I’m sure there is some executive at Apple who’s bonus is based on how many spare power adaptors they sell. The damn things are about as reliable as an American car back when Ralph Nader wrote “Unsafe at any Speed.” These things have a half life of about 4 months and they cost a bit under a $100 each to replace. What a scam.
Once you have a loyal customer the devil is always tempting you to insist that he buy some add-ons, spare parts, etc. The more captive he is the more you can pile on this kind of abuse.
The hotel I checked into at the end of a long day recently had a “manditory resort fee.” No, it’s not a tax from the local municipality it’s just an extra charge they throw onto everybodies bill. Now isn’t that hospitible of them? Of course the room had trays of food layed out with a prices list next to them. The lobby had a booth, just in case you wanted to buy one of their beds.
At the dentist’s office yesterday they attempted to sell me a hundred dollar electric tooth brush. Three extra brushs for $30 dollars. This was urged on me by the dental hygienist as something they strongly recomend. It’s not like I can do my own dentistry. So I go and place myself into the hands of a proffesional. Having handed the responsiblity over to this professional his agent then attempts to upsell me some accessories. I wonder if dental hygienist school now includes additional training on how to upsell the customer.
How long before all the professionals do this? Doctors could sell bedpads. Surely we can find something for lawyers to sell you that will help with your day to day legal hygiene! What’s wrong with my plumber, he hasn’t even tried to sell me a powder that I must sprinkle into my drains once a week. I do love my pipes!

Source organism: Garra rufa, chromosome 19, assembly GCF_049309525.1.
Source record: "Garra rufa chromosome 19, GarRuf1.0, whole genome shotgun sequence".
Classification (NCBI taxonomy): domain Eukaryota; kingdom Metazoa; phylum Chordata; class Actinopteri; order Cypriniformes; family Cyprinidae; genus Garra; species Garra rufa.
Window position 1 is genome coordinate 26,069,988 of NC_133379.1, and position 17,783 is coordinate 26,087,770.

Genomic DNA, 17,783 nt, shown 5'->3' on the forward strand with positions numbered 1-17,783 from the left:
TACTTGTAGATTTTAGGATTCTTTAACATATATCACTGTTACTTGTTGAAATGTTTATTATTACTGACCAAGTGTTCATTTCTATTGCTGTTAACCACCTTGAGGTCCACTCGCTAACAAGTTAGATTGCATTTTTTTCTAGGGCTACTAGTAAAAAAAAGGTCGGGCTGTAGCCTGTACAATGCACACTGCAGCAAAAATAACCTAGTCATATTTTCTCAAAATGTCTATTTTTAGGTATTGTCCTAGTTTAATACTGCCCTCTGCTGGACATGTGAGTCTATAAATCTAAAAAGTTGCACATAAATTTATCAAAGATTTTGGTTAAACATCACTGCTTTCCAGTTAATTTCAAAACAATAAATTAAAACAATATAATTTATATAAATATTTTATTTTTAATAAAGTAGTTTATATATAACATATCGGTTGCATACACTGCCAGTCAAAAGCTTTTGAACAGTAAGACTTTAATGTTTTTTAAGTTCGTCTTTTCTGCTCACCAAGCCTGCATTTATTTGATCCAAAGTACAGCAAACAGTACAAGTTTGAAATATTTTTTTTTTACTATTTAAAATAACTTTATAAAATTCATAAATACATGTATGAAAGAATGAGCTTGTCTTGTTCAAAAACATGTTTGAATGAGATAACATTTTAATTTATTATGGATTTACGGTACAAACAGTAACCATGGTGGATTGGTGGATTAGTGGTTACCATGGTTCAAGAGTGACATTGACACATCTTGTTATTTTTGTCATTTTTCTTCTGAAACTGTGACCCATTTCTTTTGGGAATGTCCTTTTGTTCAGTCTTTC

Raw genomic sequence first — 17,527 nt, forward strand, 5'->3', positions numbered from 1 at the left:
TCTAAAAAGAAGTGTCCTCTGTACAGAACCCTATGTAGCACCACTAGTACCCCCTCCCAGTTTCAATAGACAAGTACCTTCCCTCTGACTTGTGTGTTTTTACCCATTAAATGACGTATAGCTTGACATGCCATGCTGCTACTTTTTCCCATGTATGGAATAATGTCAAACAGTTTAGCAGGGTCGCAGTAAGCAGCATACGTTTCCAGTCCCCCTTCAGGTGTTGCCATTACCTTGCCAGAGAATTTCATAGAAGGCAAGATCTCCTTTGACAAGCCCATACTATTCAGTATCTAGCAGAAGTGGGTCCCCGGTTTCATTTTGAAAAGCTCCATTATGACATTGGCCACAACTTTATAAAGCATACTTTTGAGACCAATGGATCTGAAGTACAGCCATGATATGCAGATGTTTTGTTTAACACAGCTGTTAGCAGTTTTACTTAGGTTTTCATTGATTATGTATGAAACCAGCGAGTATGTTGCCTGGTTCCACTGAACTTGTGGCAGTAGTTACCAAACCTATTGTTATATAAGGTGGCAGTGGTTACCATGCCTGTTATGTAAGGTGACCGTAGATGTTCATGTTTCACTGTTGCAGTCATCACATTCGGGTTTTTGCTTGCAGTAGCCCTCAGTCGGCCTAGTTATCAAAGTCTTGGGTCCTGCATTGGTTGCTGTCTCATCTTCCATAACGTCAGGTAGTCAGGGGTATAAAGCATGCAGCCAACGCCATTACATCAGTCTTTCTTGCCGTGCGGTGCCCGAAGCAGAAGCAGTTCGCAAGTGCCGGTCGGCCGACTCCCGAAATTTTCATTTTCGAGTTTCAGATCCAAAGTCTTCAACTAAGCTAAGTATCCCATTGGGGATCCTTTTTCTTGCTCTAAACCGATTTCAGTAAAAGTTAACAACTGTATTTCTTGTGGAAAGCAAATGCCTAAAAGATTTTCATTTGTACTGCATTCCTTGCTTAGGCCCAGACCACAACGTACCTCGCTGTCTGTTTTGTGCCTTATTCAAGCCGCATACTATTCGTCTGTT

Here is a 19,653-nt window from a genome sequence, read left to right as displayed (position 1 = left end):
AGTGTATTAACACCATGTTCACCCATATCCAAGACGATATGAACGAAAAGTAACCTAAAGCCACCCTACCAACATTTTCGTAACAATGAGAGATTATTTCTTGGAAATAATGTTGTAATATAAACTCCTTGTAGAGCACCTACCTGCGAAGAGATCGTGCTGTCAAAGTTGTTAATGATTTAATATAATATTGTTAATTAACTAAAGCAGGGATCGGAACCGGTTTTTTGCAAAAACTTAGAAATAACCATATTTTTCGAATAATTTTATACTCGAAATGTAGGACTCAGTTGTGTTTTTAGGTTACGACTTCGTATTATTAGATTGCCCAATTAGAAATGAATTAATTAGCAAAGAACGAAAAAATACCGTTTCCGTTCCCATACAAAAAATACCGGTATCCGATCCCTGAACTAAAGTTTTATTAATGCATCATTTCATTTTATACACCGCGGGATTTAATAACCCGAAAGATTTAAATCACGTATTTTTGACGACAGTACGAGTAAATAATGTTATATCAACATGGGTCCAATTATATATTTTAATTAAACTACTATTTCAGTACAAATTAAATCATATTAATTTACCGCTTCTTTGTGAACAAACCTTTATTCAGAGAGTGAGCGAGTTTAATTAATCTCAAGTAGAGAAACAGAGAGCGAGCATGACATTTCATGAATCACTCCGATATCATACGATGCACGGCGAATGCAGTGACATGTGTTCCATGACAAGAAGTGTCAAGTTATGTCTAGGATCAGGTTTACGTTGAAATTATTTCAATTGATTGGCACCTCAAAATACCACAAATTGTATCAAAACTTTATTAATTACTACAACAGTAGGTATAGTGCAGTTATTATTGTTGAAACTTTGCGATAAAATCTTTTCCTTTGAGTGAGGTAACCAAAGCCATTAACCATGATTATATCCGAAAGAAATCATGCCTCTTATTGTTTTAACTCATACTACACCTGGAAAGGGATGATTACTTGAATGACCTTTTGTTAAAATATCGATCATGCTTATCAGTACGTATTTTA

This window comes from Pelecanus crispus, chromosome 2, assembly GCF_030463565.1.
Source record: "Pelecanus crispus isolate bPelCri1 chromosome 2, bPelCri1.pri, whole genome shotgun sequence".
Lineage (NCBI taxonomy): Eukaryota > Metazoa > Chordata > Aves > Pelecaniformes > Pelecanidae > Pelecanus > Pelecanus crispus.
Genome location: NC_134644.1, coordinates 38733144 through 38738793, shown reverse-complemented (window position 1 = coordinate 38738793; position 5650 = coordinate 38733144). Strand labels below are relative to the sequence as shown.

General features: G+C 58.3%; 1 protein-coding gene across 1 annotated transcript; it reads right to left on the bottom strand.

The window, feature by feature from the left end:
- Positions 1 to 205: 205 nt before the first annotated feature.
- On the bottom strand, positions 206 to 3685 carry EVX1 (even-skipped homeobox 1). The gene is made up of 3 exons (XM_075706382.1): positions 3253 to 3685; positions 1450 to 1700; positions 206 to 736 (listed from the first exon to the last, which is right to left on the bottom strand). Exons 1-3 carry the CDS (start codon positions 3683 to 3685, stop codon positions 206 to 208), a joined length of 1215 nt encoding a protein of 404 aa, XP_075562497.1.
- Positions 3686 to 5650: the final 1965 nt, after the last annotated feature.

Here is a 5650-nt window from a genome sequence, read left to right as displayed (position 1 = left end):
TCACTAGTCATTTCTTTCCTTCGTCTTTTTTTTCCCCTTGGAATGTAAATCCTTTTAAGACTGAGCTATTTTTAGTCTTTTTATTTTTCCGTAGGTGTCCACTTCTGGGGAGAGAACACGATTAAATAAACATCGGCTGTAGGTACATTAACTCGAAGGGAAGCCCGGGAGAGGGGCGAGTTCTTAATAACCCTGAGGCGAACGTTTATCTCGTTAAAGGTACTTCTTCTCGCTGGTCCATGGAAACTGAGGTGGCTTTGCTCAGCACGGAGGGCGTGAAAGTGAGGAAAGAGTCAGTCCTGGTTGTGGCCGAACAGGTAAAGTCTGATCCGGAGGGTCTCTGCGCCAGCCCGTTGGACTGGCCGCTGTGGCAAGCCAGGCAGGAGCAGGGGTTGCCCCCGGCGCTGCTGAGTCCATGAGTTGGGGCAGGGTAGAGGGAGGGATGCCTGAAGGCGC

Shifting gears, a bit, these customer loyality/lock-in senarios are very similar to the variation on a public good; the club-good. Club goods are a scheme for addressing some of the failure modes of public-goods; for example overcrowding or freeriding. Your public swimming pool might become over crowded; so you create a club and use that to both limit access and to assure all the users are paid-up club members. In a sense what your buying when you purchase a hotel room is a shortterm membership in the hotel-club. Once inside the club the facilities behave just like a public-good – abundant and collegial.
The fence around the club helps to assure that we avoid the organizational problems of the public-goods – freeriding and overcrowding for example. But, if we are running the club – and we are feeling a bit evil – we can use that same fence to hold the members hostage and abuse them. Substituting the appearance of abundance for the reality, subtituting the collegial for the salesman’s bonhomie.
On the plane they charged $2 for a headset to watch the movie, and then called upon our solidarity with our our fellow members of the flight club to draw down the shades. They packed us in like cattle. So much for using the club idea to resolve the overcrowding problem.
I should probably mention that I had managed to get that hotel room mentioned above for about 30% of list price. Which only brings us around to taking note that one of the things the club owner can do if he manages the fence to his advantage is discrimitory pricing.